I believe that the film was mostly true to the book, however it is always hard to produce a film adaptation of a book where much of the content is the characters own internal conversations in her head. A writer relies on the audiences’ own imaginations to fill in the gaps whereas film directors need to make it come to life visually which is difficult to do. What could have been done better was showing more background to the struggles of the districts themselves under the rule of the capital. The film does not so much go into the chaos leading up to the ‘mockingjay’ revolution but supposedly if and when they make the two following movies this will be addressed (hopefully). Also in one of the scenes where Katniss and Peeta are in the capital preparing for the games themselves, you catch a glimpse of one of avox’s which as all Hunger Games fan knows is another important background story that carries on throughout the other two books also, but no mention of this is made in the film. Just a passing glance by the camera and that is all.

No surprises that one of the main criticisms by Hollywood types and hacks levelled at Katniss’s character in the film played by Jennifer Lawrence was that she looks to well fed to be from a district where people are actually starving to death . As New York Times critic Manohla Dargis writes “A few years ago Ms. Lawrence might have looked hungry enough to play Katniss,  but now, at 21, her seductive, womanly figure makes a bad fit for a dystopian  fantasy about a people starved into submission,” Read More http://www.ivillage.com/jennifer-lawrence-not-skinny-enough-hunger-games/1-a-439499#ixzz1rXTjA73T. But a fact evidently looked over is that to provide for her family Katniss regularly goes out into the woods to hunt for food , they are a lot better off than most in the district. In the book Katniss is actually represented as quite strong and healthy by district 12’s standards. This is also overlooking the fact that only Jennifer has been criticised for her appearance whereas her two male co-stars have not been. Gale played by Liam Hemsworth looks like a typical hollywood hunk who is no stranger to protein shakes and Peeta (Josh Hutcherson) is actually quite small for the well fed bakers son that he is in the book. Let’s just hope that Jennifer is able to withstand Hollywood’s pressure to be scary skinny!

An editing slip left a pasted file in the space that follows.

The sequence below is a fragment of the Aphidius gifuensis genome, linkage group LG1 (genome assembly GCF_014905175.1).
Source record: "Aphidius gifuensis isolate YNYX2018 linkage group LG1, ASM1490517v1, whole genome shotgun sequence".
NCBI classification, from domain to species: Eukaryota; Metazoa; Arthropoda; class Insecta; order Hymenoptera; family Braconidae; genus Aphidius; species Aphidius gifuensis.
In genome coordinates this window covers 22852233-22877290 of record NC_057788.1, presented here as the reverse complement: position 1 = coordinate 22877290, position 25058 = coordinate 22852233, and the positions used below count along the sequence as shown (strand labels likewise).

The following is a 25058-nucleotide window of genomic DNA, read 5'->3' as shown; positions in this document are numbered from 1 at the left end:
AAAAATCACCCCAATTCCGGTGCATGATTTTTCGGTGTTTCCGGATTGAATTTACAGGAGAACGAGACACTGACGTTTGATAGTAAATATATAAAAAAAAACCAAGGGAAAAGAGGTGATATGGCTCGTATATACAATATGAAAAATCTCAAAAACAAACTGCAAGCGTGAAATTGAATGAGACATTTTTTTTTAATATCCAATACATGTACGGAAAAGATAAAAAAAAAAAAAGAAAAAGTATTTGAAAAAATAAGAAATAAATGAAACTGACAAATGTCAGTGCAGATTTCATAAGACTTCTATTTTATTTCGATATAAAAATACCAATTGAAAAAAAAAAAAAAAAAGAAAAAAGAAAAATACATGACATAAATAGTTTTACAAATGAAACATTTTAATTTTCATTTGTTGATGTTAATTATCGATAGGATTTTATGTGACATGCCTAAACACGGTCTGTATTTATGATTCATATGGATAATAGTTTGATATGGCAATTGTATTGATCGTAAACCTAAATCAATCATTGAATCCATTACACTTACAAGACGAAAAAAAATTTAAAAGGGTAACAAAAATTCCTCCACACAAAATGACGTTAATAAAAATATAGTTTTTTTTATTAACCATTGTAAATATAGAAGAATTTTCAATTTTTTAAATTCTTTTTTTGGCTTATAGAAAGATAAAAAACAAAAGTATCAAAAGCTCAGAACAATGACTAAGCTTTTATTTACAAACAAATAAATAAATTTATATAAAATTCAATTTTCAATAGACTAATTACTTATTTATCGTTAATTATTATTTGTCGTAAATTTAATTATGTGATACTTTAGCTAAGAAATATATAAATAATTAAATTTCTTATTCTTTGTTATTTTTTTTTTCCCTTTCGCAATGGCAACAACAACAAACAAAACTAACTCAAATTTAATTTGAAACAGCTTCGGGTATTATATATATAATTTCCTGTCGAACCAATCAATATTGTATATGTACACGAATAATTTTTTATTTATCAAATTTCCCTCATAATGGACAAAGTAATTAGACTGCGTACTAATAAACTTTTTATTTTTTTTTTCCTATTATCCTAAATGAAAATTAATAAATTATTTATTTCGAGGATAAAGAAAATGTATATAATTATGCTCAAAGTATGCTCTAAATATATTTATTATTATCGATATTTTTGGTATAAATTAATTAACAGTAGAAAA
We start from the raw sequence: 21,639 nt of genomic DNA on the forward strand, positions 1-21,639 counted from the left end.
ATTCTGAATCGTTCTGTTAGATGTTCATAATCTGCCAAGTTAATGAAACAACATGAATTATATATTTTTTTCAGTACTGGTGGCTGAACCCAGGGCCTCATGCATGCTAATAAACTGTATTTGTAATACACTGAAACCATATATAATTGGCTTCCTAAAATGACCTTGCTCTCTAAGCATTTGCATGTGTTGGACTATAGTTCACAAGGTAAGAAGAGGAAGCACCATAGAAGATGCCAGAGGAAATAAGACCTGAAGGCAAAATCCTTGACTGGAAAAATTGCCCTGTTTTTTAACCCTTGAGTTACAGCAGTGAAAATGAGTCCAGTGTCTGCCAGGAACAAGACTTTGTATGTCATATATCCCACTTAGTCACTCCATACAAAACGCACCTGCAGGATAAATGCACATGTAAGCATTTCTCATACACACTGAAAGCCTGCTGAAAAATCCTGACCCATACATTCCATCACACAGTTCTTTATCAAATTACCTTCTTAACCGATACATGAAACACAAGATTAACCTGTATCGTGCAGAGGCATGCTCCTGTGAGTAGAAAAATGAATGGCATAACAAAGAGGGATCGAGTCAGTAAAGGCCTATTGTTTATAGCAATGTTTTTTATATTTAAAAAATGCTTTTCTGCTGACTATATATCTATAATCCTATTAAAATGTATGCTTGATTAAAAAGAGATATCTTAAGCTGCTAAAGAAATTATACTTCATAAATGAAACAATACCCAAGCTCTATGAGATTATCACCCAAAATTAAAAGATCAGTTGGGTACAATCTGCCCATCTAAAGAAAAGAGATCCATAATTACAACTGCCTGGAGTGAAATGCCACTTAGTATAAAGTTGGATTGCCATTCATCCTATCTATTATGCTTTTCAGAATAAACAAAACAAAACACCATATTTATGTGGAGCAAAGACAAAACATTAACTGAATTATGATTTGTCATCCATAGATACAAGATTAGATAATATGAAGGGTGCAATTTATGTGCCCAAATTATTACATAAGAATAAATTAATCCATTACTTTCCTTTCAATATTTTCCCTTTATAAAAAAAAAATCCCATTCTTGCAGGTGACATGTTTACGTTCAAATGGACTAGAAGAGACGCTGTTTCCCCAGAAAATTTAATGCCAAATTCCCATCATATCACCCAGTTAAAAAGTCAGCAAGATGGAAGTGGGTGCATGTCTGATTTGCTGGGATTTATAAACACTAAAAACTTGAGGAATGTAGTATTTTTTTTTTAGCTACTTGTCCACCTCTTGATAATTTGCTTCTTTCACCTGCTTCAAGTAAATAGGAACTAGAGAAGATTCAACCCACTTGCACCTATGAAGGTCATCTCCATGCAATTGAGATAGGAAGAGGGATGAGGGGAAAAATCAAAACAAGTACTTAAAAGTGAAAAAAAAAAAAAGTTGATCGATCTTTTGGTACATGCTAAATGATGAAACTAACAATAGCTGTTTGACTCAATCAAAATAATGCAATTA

Anyway that’s all I have for you tonight guys. It would be interesting to know what your thoughts and opinions were on the movie! and may the odds be ever in your favour! 🙂

I have also posted a link of the Youtube video of Max The Hipster baby’s review of the Hunger Games purely cause it is hilarious, enjoy!

Raymond Carver- Boredom and the ‘American Dream’

 After suffering through another interminable night at work and with another day looming ahead slaving away in the doldrums tomorrow. I am reminded of the work of Raymond Carver that I first read when I was studying American Literature at University. I am reminded in part because the America Carver writes about is one of shopping malls, fast food, alcoholism, and dead – end jobs and I feel a parallel with the direction my life is taking at the moment haha. My boredom and frustration sits quite well with the doom and gloom depicted in his work. Bear with me! He is really a marvellous storyteller.